'Schoolhouse': Rosenwald Schools In The South

You Need a Schoolhouse
You Need a Schoolhouse

Booker T. Washington, Julius Rosenwald, and the Building of Schools for the Segregated South

by Stephanie Deutsch

Hardcover, 218 pages | purchase

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Julius Rosenwald and Booker T. Washington came from vastly different backgrounds.

Rosenwald, president of Sears, Roebuck and Co., was one of the richest men in America; Washington rose out of slavery to become a civil rights leader. But their meeting led eventually to the construction of thousands of schools for black children in the segregated South.

Stephanie Deutsch tells the story of their friendship in her new book You Need a Schoolhouse: Booker T. Washington, Julius Rosenwald, and the Building of Schools for the Segregated South.

Stephanie Deutsch has written for the New York Times and The Weekly Standard. i i

Stephanie Deutsch has written for the New York Times and The Weekly Standard. Charles Arnhold/Northwestern University Press hide caption

itoggle caption Charles Arnhold/Northwestern University Press
Stephanie Deutsch has written for the New York Times and The Weekly Standard.

Stephanie Deutsch has written for the New York Times and The Weekly Standard.

Charles Arnhold/Northwestern University Press

When Rosenwald decided to start giving his money away, he started within the Jewish community — funding schools and hospitals. But Deutsch tells Guy Raz, host of weekends on All Things Considered, that a 1908 race riot in Rosenwald's hometown of Springfield, Ill., made him think twice about the treatment of African-Americans in the United States.

"In one of his speeches, he said, 'We like to look down on the Russians because of the way they treat the Jews, and yet we turn around, and the way we treat our African-Americans is not much better,'" Deutsch says.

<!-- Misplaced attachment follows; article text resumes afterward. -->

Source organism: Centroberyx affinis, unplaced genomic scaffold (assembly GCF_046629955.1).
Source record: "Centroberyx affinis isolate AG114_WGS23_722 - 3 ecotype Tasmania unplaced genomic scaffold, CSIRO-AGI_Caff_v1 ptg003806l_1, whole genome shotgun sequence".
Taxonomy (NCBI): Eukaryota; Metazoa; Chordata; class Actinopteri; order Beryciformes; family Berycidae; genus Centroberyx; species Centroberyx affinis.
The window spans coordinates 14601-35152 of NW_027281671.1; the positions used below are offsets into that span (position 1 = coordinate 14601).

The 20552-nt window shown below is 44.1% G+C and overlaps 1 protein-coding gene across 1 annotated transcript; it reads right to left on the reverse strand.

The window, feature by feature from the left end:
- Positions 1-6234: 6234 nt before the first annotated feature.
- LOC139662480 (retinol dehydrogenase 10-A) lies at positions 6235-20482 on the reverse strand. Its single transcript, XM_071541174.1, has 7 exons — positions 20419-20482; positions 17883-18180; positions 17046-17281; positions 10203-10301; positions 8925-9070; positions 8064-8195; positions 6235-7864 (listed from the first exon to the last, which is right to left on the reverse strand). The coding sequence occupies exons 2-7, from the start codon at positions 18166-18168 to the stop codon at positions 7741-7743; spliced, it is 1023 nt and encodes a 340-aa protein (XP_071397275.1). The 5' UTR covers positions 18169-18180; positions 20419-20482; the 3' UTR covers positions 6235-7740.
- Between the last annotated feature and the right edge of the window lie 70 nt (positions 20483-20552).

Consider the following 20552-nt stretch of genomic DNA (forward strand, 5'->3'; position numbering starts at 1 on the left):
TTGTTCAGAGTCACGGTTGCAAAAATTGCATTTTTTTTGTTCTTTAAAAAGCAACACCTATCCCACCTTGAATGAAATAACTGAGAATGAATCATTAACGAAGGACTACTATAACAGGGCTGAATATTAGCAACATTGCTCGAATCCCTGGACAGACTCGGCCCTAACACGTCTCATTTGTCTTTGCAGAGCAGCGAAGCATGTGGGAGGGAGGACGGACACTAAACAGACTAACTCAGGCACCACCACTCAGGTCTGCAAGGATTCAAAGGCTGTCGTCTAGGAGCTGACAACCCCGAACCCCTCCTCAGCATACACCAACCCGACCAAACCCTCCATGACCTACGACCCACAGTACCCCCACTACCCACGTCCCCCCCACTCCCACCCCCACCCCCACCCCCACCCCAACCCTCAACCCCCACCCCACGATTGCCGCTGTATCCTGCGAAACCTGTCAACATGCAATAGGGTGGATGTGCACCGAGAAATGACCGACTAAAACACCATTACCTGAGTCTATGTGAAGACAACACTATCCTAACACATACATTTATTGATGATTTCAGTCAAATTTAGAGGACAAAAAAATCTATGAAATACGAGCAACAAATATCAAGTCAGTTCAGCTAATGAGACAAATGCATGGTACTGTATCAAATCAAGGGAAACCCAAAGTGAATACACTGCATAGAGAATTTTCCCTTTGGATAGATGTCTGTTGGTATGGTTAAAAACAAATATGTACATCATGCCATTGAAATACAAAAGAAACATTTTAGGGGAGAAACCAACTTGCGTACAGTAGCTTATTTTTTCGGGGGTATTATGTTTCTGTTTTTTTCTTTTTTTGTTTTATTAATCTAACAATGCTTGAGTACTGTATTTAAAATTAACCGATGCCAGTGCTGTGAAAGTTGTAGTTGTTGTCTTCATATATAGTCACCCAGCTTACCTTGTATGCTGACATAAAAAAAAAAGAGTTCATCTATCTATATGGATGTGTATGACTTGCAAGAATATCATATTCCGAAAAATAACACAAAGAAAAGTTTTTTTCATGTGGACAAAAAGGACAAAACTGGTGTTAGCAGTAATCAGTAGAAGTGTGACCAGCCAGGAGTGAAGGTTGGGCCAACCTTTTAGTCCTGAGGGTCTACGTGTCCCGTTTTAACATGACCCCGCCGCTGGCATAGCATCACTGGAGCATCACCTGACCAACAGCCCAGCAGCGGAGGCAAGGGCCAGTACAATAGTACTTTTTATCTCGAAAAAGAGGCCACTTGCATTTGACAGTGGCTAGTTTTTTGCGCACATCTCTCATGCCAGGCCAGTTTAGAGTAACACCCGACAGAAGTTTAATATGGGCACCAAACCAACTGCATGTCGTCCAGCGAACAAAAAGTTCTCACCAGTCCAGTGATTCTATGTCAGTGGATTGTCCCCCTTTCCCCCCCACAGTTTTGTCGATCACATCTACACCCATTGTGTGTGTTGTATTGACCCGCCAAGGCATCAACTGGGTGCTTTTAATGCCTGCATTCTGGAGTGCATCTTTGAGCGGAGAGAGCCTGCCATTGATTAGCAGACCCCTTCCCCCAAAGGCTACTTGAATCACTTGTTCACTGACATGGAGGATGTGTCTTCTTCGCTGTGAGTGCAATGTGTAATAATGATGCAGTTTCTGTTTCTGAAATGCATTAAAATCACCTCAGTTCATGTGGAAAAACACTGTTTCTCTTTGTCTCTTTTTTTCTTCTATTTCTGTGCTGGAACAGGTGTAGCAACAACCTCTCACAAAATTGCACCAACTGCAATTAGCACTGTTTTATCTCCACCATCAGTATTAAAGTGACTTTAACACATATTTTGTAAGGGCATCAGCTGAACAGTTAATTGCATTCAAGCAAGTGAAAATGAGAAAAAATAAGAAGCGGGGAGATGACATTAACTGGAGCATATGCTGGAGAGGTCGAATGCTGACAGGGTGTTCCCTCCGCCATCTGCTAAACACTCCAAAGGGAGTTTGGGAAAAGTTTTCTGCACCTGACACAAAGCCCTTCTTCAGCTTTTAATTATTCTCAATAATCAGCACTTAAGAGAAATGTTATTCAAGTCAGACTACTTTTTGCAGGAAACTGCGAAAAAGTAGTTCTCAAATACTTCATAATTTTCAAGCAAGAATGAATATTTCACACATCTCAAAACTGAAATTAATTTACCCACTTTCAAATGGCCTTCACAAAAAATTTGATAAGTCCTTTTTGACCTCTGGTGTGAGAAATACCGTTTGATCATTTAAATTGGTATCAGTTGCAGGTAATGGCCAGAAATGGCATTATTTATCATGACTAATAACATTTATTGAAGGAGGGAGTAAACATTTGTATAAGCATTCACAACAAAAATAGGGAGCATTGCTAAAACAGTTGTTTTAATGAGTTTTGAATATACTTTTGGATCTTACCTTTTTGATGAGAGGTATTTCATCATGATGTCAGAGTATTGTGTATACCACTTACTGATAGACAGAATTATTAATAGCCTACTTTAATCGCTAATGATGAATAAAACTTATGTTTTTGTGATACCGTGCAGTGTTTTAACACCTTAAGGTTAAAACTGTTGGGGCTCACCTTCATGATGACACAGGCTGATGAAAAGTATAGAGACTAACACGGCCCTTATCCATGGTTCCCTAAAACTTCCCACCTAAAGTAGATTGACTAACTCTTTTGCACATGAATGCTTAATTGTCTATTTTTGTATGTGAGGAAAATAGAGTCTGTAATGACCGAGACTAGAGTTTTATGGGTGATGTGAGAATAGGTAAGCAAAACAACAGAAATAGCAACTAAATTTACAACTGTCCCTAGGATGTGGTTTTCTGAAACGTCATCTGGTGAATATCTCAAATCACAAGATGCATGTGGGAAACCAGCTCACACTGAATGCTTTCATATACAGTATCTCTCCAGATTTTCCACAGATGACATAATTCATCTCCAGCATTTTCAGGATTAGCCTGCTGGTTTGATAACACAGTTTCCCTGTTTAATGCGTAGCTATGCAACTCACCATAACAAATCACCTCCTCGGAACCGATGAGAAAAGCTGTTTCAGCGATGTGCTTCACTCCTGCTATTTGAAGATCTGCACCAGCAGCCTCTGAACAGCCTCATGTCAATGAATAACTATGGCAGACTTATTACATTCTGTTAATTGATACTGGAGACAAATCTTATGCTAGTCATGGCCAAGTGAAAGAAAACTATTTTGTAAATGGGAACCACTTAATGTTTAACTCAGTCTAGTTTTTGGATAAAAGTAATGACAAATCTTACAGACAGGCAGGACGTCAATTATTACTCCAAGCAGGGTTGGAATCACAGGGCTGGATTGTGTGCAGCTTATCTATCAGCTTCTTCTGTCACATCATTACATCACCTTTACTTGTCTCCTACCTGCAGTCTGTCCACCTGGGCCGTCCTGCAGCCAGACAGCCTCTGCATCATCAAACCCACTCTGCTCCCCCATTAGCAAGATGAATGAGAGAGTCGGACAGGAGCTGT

After they met, Washington suggested to Rosenwald the idea of constructing the new schools, Deutsch says.

"His big belief was that education was the building block on which people would build better lives and stronger lives," she says.

Beyond serving students, the schools became civic centers for the communities they served. Deutsch says they were built to be flexible.

"At a time when blacks were excluded from public libraries, public playgrounds, and many other public facilities, the Rosenwald school was really theirs," she says.

Building the schools was a joint effort.

"The idea of partnering with the community was very much in keeping with Rosenwald's thinking," Deutsch says.

Many of the communities served by the schoolhouses were already trying to get schools for their children, she says. So, they often contributed labor and materials.

Deutsch says when segregation ended, the consolidated school was usually placed in the formerly whites-only building. She says many of the schools were boarded up or left to fall apart. One even became the county dump. But Deutsch says there has been interest in recent years in renovating and restoring the schools.

"Alumni are looking at their schools and saying, I want to preserve that school that was such an important part of my life," Deutsch says.

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